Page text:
Jack Smith goes all in
The special counsel's bold SCOTUS gambit, explained.
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Special Counsel Jack Smith put all his chips on SCOTUS this week in a play to stop Donald Trump from delaying his election interference case until after 2024.
Trump’s only real legal strategy to beat the four felony charges he faces for trying to overturn his election loss is to win next November and then use his presidential powers to make it all go away. In a petition filed Monday, Smith all but dared the Supreme Court to publicly state whether the justices intend to let him get away with it.
Trump thinks he’s above the law. Smith wants SCOTUS to affirm otherwise.
Like Harry Potter’s invisibility cloak, Trump claims absolute presidential immunity shields him from prosecution for crimes committed while in office — even attacks on the very seat of government.
“Where, as here, the President’s actions are within the ambit of his office, he is absolutely immune from prosecution,” Trump’s lawyers John Lauro and Todd Blanche wrote in their October 5 motion to dismiss the DC indictment. They insist that the Constitution’s Take Care Clause made Trump an all-purpose policeman, obliged to interfere with the certification of President Biden’s electoral victory. This is a particularly odd position because the 12th Amendment to the Constitution lays out specific roles for Congress and the vice president in the electoral certification, but not for the president.
Buried under a pile of overheated rhetoric about political persecution and the First Amendment, Trump’s immunity argument is mostly an attempt to upcycle a 1982 case in which the Supreme Court ruled that Richard Nixon couldn’t be sued personally for wrongfully terminating a civil servant because hiring and firing decisions are within the ambit of the chief executive.
Under Nixon v. Fitzgerald, the president is immune from civil suit for acts which form a part of his official duties. So if you just pretend that Trump was just doing official president stuff and not crimes when he organized slates of fake electors and sent a mob to sack the Capitol, this argument makes complete sense.
But here on Planet Earth, Fitzgerald has nothing to do with prosecuting a former president for crimes, because the doctrine of absolute presidential immunity is about as real as Harry Potter’s cloak. And in fact two separate courts told Trump exactly that last week.
You’re a mean one, Mr. Grinch
First, the DC Circuit ruled that a group of Capitol police officers and Democratic members of Congress could proceed with a civil suit against Trump for inciting the January 6 riot. The logic there was that, wherever the “outer perimeter” of the president’s duties lies, inciting a riot to disrupt Congress is way outside it.
Then US District Judge Tanya Chutkan dropkicked Trump’s claim of immunity in the election interference case.
“Whatever immunities a sitting President may enjoy, the United States has only one Chief Executive at a time, and that position does not confer a lifelong ‘get-out-of-jail-free’ pass,” she wrote. “Former Presidents enjoy no special conditions on their federal criminal liability. Defendant may be subject to federal investigation, indictment, prosecution, conviction, and punishment for any criminal acts undertaken while in office.”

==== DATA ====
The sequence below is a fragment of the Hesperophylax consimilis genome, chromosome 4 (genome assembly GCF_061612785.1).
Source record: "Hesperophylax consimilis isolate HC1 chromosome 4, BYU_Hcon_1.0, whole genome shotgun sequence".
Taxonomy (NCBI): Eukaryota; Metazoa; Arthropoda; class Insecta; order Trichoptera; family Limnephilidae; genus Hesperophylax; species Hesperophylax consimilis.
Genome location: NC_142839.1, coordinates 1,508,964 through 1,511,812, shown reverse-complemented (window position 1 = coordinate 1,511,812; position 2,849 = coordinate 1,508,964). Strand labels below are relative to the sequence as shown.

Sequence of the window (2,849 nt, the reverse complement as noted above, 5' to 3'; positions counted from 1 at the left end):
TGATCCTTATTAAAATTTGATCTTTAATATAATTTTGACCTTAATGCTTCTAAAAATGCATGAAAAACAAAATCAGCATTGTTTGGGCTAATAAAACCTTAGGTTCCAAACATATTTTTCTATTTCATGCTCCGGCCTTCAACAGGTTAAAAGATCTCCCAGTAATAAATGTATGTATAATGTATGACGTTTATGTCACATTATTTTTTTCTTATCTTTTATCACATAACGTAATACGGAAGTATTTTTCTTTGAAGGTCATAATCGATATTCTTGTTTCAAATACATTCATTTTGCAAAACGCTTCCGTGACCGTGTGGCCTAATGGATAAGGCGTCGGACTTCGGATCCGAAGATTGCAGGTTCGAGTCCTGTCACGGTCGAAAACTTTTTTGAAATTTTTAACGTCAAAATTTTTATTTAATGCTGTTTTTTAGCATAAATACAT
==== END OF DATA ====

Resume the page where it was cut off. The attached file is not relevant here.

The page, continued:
Chutkan also rejected Trump’s throwaway argument that, because the Constitution says that a president who is removed from office by impeachment can later be tried for his crimes, a president who is impeached in the House but not convicted in the Senate can never be tried for crimes once he leaves office. And if you’re wrinkling your brow in confusion over that one, try shouting “DOUBLE JEOPARDY!” ten times in a row — that seems to be the strategy employed by the former president’s lawyers.
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Trump appealed Judge Chutkan’s ruling to the DC Circuit, and then immediately turned around and announced that he was entitled to freeze the trial proceedings.
“The filing of President Trump’s notice of appeal has deprived this Court of jurisdiction over this case in its entirety pending resolution of the appeal,” Lauro wrote in a motion to stay. “Therefore, a stay of all further proceedings is mandatory and automatic.”
Which was nervy! And also legally dubious, since the cases Lauro cited were mostly civil, not criminal. In any event, Judge Chutkan seems to have conceded the point, agreeing to stay all pending orders while the case works its way through on appeal.
But Jack Smith saw Trump and his lawyers coming a mile off and wasn’t going to simply fall back into defensive maneuvering. On Monday, he marched into two different courts at once and took aim at Trump’s spurious attempt to derail this case.
RELATED FROM PN: Trump's right, the system is RIGGED. In his favor.
First, he asked the DC Circuit to expedite its consideration of Trump’s immunity claims. Noting that “the public has a strong interest in this case proceeding to trial in a timely manner,” he requested that the court order a lightning-fast briefing schedule so that Trump’s claims can be adjudicated without forcing a delay of the March trial date.
Judges Michelle Childs and Florence Pan (both Biden appointees) and Judge Karen LeCraft Henderson (a George HW Bush pick) were randomly assigned to the case. This was clearly not the panel Trump was hoping for, and indeed the judges ordered Trump to respond to the motion to expedite by Wednesday morning (that is, within 36 hours).